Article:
I have become comfortable talking about my experience with divorce and separation and how I managed to move forward with my knees knocking together. I am even quite comfortable sharing about my silly home repairs and disposing of dead rodents (what I used to consider a man's job). I am proud of myself for so many little things; I boast about my recent victories, much like my kids used to race up the driveway with their test papers whenever they got a good grade. As I have said in previous blogs, in my first-year post-divorce, I was committed to breathing and making new friendships (mostly with people at the gym). That was the best gift I gave myself. By the end of that year, I was finally authentically me and feeling very comfortable in my new life. My shoes were comfortable, and I could run in them for miles.
I got some new incredibly uncomfortable shoes a few months ago, and I can't return them. They pinch my feet, but they are adorable; I love the style and the color. They got great reviews and have a lifetime warranty. I know that if I keep wearing them, they will stretch out and stop giving me blisters. I have always wanted a pair of shoes like this. I wasn't ready to purchase them, but there was a sale that I couldn't pass up, and I bought them. I love them, but they are so uncomfortable to break in. I have no choice but to wear them until they are all broken in. After all, there is this path I want to travel, and the only way to walk that path is in these shoes.
Okay, here goes nothing. (Take a deep breath, Jess, speak your truth)
*Below is an excerpt from my book.
"Last night, after washing the final dish and folding the last piece of laundry, I poured myself a generous glass of Sauvignon Blanc and ascended the stairs to my loft space, my little boho haven. Desperately needing to turn off my brain and unplug, I leaned on my long-time favorite movie, Eat Pray Love; it speaks to my soul. I identify strongly with the main character, Liz, a bold, beautiful, emotional tumbleweed who is venturing to explore herself and challenge her old ways of thinking. I was still married the first time I saw the movie; I was jealous. Fuck Liz, how irresponsible of her just to break her husband's heart and walk in the direction of her own. My feet were glued to the floor of the house I still live in, in a marriage that suffocated me. I wanted to leave it, all of it; I wanted to do what Liz was doing, to find me.
I sat there wrapped in my favorite ivory blanket, clutching the perfect throw pillow on my blue velvet freedom futon as I sipped my wine and watched Liz struggle with falling in love with her boyfriend, Phillipe. She feared disappearing as she had in her marriage before. On the other hand, Phillipe was leaning in hard; he had been divorced ten years, and she was newly separated, but in both cases, hearts were broken. I observed and identified as she started to pull back in terror. I suddenly stopped breathing. I was watching with new eyes and new experiences, and there I was, sitting on my futon exactly where Liz was as she stood on a beach crying and screaming and wanting to tear herself away from him and run full speed in the opposite direction. I felt like my limbs were being ripped off of my body on that day. My fear of attachment, losing myself, and loving overwhelmed me. I was hurting and struggling, living in my head, trying to calm myself down, yet unable to. Even when I leaned on Stephanie, I couldn't catch my breath; it was getting worse. As I sat there watching, I began sobbing. Her fear was my fear. If I admitted that I was falling in love, would I disappear? Could I put my feet down? Could I let my walls down? Could I trust that I am safe in his arms? in his heart? I had no idea. I couldn't take the pain of watching anymore, so I turned off the movie and went to bed and cried, as I prepared myself for the breakup that I was sure was happening. I told myself it would hurt for a few weeks, and then I would be okay; I let the tears fall until I grabbed a ring he bought me and threw it across the floor, feeling so stupid for getting swept up. Had I fabricated this whole relationship in my head? I wouldn't be the first. We aren't supposed to believe in love in 2023. We should keep our guard up, stay independent, and have no expectations of anyone.”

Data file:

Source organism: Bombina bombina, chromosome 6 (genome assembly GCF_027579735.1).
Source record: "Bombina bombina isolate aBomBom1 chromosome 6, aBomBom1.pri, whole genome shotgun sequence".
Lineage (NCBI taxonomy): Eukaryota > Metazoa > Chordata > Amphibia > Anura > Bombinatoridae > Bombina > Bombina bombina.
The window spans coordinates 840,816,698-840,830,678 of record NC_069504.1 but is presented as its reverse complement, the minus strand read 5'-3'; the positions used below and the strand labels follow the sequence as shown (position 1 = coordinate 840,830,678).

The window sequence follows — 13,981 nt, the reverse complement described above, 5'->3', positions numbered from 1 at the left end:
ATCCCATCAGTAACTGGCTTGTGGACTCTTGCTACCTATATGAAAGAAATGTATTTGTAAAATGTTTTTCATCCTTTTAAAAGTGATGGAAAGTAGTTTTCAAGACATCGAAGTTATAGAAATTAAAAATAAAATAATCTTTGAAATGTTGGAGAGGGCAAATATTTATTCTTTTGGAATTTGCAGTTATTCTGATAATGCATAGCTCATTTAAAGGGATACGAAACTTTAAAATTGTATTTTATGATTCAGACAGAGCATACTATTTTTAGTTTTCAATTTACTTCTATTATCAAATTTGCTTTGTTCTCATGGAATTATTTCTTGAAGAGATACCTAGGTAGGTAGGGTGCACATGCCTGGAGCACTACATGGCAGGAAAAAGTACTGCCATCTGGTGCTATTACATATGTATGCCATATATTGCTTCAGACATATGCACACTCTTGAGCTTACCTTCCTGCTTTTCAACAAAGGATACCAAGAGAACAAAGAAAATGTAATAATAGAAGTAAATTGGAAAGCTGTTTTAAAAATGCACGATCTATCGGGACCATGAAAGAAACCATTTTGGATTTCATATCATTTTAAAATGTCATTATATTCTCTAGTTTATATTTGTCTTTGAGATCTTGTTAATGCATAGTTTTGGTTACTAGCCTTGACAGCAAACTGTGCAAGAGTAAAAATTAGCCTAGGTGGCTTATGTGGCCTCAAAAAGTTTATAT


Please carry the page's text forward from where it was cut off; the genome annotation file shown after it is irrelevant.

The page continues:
(That breakup never happened.)
The issue is this: I believe in love. I have secretly always wanted to fall in love, the kind like Liz and Phillipe had. I didn’t want to be hyper-independent. I wanted to walk the rose-colored path. I have always wanted to know what it would feel like to look into another person’s eyes and feel that feeling that I am still trying to find the right words for. My past taught me to be independent and self-sufficient and do it myself. I have been blessed with the best friends life offers, and trust them all. And yet, I want romantic love too. How good can life get? I don’t know, but I want to find out.